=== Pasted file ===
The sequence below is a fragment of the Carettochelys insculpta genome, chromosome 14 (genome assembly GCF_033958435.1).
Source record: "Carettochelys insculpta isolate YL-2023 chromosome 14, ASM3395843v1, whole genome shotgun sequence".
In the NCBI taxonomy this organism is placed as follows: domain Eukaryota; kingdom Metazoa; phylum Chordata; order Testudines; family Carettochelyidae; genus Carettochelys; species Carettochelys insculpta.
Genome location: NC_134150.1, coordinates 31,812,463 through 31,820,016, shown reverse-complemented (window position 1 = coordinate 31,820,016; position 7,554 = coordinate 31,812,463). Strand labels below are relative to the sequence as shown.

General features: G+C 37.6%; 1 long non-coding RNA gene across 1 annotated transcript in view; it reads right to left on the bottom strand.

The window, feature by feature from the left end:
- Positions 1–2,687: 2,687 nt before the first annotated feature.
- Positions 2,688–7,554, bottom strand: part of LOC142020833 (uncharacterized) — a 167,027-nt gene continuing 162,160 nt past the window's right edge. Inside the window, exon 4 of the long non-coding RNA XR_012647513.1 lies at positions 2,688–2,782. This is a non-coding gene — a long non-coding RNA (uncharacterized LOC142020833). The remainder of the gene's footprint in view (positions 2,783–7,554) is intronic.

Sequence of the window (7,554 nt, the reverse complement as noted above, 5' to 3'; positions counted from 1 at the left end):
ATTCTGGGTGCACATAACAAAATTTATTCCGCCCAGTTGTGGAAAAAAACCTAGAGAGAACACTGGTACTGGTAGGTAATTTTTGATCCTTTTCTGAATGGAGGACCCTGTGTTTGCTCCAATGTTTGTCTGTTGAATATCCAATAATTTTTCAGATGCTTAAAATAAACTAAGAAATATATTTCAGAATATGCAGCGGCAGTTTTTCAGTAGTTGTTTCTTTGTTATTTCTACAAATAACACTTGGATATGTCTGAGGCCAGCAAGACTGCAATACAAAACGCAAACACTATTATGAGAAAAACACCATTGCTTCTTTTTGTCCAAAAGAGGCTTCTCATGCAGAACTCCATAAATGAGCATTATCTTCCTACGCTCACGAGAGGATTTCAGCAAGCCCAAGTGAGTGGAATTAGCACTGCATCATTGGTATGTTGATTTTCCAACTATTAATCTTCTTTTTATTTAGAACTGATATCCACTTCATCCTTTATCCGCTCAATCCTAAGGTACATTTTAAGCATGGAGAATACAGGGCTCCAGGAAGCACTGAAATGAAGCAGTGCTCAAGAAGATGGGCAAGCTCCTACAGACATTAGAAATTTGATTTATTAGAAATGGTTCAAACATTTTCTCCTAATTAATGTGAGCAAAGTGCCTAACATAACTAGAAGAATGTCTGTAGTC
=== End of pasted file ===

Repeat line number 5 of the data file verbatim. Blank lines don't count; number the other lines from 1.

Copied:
General features: G+C 37.6%; 1 long non-coding RNA gene across 1 annotated transcript in view; it reads right to left on the bottom strand.